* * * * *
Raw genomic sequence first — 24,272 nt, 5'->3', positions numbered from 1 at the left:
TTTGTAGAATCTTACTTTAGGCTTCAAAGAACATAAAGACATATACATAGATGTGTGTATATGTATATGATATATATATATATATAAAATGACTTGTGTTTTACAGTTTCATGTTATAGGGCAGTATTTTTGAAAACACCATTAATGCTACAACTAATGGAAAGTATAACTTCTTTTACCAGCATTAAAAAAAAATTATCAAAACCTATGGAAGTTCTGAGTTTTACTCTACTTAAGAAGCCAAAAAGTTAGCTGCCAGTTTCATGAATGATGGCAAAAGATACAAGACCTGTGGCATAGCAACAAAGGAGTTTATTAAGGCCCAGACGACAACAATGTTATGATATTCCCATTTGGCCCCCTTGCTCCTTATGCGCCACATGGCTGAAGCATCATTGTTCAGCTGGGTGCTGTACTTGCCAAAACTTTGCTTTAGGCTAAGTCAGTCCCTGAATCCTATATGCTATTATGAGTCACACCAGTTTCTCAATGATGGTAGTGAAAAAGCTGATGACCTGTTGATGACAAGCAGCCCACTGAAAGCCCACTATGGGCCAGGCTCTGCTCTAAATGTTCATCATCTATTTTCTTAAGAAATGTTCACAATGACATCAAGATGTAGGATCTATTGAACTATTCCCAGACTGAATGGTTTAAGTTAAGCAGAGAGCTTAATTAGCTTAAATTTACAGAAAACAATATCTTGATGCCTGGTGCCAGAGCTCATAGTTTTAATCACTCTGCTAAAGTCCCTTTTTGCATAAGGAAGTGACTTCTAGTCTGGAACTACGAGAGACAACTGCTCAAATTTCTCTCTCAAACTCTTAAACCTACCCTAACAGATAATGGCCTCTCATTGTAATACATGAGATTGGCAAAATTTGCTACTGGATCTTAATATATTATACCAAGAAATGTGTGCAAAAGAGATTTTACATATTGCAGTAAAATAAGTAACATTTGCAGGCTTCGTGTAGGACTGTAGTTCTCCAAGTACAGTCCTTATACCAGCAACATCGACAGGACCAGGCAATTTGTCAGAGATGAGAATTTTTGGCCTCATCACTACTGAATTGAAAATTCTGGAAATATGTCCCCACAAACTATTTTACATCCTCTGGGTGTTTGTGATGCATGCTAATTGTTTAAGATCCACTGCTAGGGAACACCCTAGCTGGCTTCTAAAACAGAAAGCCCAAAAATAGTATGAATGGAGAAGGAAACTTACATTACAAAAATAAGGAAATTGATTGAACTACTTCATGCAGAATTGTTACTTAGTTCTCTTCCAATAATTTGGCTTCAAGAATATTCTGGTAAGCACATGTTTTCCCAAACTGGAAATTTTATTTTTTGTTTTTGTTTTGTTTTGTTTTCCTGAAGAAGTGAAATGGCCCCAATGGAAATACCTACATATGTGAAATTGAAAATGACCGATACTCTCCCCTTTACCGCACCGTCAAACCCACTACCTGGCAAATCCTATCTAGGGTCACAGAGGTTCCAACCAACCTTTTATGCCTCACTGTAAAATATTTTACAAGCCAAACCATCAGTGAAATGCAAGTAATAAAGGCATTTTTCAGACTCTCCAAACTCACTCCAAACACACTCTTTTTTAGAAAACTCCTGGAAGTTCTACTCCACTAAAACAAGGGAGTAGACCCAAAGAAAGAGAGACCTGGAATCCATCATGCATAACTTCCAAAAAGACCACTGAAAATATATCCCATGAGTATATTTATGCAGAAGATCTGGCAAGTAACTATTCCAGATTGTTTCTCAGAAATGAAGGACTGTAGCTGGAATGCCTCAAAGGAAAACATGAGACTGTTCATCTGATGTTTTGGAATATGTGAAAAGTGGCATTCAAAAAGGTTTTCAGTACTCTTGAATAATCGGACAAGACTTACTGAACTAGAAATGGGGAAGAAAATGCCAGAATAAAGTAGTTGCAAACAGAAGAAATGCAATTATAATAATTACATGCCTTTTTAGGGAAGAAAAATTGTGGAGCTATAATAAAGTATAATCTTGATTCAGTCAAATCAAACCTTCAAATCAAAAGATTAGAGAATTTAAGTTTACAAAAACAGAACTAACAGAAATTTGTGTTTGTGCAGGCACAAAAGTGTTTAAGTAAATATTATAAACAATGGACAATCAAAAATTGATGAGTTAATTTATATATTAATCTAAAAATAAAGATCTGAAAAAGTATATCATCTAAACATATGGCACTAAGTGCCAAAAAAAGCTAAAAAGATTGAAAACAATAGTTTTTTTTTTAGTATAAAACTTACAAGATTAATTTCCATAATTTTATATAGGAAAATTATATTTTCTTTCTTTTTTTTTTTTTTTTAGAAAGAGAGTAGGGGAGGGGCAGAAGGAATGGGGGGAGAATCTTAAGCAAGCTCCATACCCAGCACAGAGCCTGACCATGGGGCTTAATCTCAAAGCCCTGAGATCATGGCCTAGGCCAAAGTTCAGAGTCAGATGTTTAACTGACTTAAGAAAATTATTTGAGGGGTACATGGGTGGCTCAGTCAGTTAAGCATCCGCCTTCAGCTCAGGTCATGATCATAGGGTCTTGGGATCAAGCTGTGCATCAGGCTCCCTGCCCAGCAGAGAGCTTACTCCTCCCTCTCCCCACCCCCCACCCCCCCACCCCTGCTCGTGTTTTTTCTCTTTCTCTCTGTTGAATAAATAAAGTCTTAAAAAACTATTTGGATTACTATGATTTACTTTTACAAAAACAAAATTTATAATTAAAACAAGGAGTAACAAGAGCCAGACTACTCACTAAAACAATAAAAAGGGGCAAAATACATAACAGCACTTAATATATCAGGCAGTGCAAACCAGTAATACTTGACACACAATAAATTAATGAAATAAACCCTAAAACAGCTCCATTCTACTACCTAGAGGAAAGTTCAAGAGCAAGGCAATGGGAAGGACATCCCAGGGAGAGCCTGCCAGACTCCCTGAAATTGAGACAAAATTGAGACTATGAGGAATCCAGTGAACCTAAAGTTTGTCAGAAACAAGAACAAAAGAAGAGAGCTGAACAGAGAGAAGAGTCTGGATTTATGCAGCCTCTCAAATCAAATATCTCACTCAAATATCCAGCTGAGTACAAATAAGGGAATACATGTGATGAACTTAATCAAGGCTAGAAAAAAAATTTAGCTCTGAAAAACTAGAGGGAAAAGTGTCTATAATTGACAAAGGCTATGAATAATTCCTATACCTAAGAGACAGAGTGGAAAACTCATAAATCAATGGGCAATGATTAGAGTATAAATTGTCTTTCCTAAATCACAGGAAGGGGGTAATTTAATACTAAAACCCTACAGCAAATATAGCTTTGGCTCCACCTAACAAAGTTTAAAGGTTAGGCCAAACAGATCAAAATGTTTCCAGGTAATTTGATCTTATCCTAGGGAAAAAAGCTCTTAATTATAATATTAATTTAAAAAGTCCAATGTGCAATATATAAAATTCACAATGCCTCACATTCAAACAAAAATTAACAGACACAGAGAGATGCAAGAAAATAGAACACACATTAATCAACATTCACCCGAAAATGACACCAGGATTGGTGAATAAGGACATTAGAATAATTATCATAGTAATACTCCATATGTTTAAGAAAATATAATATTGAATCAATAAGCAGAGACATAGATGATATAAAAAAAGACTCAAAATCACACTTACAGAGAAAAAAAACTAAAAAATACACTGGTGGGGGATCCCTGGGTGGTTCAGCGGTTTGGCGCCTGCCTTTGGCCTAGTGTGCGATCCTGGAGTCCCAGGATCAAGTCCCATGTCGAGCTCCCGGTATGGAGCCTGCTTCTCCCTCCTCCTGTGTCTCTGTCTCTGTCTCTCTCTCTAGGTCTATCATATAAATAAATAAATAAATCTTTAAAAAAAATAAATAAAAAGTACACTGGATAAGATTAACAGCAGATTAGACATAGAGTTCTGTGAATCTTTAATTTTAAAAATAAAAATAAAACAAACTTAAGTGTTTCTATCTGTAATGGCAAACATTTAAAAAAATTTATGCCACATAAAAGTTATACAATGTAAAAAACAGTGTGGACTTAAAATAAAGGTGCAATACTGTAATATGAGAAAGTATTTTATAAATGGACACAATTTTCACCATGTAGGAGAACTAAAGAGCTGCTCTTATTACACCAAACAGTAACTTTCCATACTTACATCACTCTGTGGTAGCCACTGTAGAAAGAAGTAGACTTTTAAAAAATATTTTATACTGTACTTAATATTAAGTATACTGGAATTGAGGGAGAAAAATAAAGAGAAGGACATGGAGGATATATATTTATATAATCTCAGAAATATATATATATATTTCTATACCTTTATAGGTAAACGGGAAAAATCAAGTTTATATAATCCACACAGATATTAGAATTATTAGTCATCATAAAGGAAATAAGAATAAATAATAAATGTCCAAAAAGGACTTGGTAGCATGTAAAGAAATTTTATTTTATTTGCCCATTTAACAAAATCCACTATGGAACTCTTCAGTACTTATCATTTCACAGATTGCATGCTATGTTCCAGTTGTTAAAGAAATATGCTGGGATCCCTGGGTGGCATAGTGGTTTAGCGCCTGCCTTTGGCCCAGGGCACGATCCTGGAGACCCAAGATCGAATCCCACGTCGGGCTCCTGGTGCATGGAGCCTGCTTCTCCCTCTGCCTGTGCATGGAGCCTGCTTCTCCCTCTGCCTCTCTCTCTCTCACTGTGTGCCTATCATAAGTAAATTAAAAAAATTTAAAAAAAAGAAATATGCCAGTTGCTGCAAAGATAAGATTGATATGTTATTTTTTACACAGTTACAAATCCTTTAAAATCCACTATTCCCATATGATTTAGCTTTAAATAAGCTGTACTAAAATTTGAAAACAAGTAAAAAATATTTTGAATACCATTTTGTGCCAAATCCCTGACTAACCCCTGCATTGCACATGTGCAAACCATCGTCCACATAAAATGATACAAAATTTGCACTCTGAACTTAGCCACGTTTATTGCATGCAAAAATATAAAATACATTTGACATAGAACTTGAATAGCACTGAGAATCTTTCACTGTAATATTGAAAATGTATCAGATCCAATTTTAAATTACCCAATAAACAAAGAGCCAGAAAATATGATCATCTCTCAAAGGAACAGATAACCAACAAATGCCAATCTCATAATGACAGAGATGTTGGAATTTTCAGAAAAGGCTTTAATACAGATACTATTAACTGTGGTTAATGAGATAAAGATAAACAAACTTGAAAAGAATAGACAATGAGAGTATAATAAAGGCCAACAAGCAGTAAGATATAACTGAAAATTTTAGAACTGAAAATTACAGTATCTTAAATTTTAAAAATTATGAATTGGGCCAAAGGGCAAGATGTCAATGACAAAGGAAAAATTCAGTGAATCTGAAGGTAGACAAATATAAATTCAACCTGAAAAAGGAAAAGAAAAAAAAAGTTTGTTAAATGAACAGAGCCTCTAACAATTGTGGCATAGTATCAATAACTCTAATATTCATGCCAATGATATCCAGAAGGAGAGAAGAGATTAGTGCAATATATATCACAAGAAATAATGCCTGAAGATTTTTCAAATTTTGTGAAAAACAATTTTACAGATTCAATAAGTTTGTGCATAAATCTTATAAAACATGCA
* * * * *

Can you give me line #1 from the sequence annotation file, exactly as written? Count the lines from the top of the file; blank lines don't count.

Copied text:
Raw genomic sequence first — 24,272 nt, 5'->3', positions numbered from 1 at the left: